Questions & Answers
What is prescription drug abuse?
Prescription drug abuse is when people use prescription medication that was not prescribed for them by a physician or when they do not take medication as it is prescribed. If a doctor prescribes medication to for a particular problem and it is used for a different reason, that is abuse. Abuse also takes place when someone takes a medication prescribed to another person and uses it to get “high.”
Why is prescription drug abuse a problem?
Drug Free World reports that more than 15 million people in the United States abuse prescription drugs, which is more than the combined reported total of people abusing cocaine, hallucinogens, inhalants and heroin. And the Partnership at Drugfree says that abuse of prescription pain relief medication can lead to the misuse of heroin and other injected drugs. National Institute of Drug Abuse (NIDA) statistics show that prescription and over-the-counter drugs are the most commonly abused substances by Americans 14 years and older (after alcohol and marijuana).
What are some of most commonly abused prescription drugs?
According to NIDA, the most commonly abused prescription drugs are Opioids, Central Nervous System Depressants and Stimulants. Opioids are drugs used for pain relief, such as Oxycontin, Percocet, Vicodin and Codeine. These highly addictive and dangerous prescription drugs are in the same class as heroin. Central Nervous System Depressants slow down the mind and body, causing drowsiness. Some prescription drugs in this class are Valium, Xanax and Ambien. Stimulants increase activity, causing hyper alertness, attention and energy. Examples of these drugs are Adderall and Ritalin.
Why do some people abuse prescription drugs?
Prescription drugs can be easier to access than illegal drugs—most people have them in their homes. Some people who want to get high think prescription drugs are safer because they are regulated and prescribed by doctors. They do not realize that prescription medications can be as addictive as heroin or cocaine. Teens and adults often use prescription medication in the same way people sometimes use illegal drugs—to “self-medicate”—so that they can focus better on tasks, have more energy or deal with stress at school or work.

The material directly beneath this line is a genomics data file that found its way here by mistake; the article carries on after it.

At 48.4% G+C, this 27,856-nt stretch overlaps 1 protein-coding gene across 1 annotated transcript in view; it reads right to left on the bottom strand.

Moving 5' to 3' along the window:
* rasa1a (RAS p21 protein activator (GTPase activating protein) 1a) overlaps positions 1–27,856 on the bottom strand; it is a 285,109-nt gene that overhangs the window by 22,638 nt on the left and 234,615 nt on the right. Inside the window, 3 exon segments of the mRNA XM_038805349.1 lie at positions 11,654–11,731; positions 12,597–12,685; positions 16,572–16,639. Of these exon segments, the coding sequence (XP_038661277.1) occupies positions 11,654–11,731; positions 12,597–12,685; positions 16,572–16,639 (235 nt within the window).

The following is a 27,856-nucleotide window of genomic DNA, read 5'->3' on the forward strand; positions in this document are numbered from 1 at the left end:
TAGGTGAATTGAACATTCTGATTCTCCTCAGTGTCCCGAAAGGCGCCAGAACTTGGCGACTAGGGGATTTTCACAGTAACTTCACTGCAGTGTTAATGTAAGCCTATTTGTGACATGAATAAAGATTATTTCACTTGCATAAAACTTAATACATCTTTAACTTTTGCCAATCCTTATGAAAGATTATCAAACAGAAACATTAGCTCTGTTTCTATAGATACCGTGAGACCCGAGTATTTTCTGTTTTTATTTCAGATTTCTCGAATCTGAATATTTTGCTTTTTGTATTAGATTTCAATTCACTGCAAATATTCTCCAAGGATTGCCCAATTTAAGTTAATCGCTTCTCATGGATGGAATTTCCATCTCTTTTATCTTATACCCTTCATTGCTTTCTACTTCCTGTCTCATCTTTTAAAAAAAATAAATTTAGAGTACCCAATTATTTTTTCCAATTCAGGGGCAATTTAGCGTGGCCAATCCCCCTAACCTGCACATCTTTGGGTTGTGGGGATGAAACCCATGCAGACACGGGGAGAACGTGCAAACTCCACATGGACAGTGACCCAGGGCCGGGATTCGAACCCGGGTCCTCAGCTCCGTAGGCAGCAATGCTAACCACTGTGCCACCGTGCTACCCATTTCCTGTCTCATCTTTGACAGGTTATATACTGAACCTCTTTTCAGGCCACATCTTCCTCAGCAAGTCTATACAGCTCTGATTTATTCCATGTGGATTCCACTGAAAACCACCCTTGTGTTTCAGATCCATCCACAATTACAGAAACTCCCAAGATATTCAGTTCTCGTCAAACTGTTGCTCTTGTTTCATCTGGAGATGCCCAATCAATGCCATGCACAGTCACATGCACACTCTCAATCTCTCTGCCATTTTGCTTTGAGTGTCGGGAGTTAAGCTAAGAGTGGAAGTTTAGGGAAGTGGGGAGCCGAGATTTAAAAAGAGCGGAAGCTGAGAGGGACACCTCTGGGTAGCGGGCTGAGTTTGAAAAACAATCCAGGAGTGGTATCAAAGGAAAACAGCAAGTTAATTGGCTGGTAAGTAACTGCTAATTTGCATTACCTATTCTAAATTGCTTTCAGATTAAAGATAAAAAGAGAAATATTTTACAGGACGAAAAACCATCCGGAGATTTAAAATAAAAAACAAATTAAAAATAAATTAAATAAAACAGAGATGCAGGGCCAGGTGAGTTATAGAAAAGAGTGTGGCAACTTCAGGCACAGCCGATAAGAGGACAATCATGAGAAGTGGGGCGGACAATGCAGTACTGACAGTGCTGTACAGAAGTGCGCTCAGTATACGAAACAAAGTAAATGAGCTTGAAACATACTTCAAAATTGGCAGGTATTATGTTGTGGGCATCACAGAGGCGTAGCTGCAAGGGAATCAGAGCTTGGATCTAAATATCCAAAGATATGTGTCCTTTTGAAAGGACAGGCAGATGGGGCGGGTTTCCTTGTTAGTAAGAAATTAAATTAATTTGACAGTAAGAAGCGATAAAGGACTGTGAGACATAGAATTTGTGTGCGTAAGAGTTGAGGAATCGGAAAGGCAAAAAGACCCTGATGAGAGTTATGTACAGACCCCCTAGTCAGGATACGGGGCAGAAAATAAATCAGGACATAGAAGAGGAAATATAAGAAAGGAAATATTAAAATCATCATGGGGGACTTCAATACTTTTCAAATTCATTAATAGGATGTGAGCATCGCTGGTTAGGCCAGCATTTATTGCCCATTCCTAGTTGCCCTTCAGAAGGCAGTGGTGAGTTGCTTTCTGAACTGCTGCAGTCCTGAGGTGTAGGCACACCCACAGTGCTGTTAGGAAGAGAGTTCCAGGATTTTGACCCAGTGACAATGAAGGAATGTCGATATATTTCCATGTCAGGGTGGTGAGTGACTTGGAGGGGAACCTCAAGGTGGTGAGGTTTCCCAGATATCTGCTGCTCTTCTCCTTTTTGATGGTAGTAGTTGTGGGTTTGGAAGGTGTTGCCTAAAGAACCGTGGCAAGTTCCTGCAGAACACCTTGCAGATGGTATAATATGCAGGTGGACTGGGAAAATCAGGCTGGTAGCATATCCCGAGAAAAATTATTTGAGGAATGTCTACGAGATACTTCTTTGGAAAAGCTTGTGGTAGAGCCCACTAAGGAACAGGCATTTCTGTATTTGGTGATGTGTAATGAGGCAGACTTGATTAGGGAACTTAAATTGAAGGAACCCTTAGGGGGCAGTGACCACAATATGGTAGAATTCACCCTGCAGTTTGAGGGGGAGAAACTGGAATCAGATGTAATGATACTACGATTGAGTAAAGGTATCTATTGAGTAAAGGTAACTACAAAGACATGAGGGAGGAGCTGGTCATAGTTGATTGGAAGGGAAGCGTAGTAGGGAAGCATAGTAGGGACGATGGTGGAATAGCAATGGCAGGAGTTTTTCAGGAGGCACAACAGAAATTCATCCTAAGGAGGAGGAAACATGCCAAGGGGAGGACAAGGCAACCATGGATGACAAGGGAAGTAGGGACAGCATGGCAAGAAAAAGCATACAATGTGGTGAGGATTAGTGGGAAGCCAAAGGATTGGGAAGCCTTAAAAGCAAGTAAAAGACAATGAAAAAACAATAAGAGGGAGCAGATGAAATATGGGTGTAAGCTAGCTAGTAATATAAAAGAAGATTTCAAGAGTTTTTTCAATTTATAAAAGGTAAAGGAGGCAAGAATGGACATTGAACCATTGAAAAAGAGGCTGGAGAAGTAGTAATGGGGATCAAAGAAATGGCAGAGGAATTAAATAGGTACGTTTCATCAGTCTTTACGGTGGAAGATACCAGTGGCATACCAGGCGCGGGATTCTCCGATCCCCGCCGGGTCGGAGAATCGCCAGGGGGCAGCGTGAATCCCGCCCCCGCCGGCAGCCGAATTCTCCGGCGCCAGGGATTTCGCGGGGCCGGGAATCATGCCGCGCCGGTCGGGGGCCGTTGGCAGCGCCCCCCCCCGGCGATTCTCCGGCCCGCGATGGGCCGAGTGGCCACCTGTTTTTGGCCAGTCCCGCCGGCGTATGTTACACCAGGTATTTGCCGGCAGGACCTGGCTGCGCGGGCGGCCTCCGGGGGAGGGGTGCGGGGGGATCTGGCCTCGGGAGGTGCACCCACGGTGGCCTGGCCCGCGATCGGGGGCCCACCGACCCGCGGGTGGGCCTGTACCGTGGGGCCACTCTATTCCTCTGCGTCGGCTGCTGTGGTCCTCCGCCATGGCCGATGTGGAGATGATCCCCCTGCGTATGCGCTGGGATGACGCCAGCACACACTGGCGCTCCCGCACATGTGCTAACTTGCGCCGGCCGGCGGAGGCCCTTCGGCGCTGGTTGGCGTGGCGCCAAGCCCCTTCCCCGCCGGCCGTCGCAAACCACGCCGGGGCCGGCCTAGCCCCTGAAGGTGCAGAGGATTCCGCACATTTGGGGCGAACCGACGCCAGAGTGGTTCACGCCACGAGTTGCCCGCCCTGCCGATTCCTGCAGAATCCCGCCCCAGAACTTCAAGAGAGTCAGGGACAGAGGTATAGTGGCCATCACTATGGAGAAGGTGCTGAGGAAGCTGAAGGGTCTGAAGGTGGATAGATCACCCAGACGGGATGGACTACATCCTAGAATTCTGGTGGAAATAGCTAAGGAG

Where do people who abuse prescription drugs obtain them?
Most teens who abuse prescription drugs sneak or steal them from their families and friends. Teens often can buy prescription drugs from dealers in their schools. And prescription drugs are easy to purchase on the streets, where illegal drugs also are sold. Adult abusers may lie to doctors about their symptoms in order to continue to receive medications they have become addicted to. They also often jump from physician to physician, complaining about the same problem in order to get additional prescriptions.
What over the counter drugs are most frequently abused?
The most abused over-the-counter drug is dextromethorphan (DXM), found in cough suppressant medications. When used in large quantities instead of according to direction, it produces dissociative effects, making a person feel disconnected from their body. According to the website WebMD, http://www.webmd.com, one in 10 American teenagers has abused products with DXM to get high, making it more popular in that age group than cocaine, ecstasy, LSD, and meth.
What kinds of people tend to abuse prescription drugs?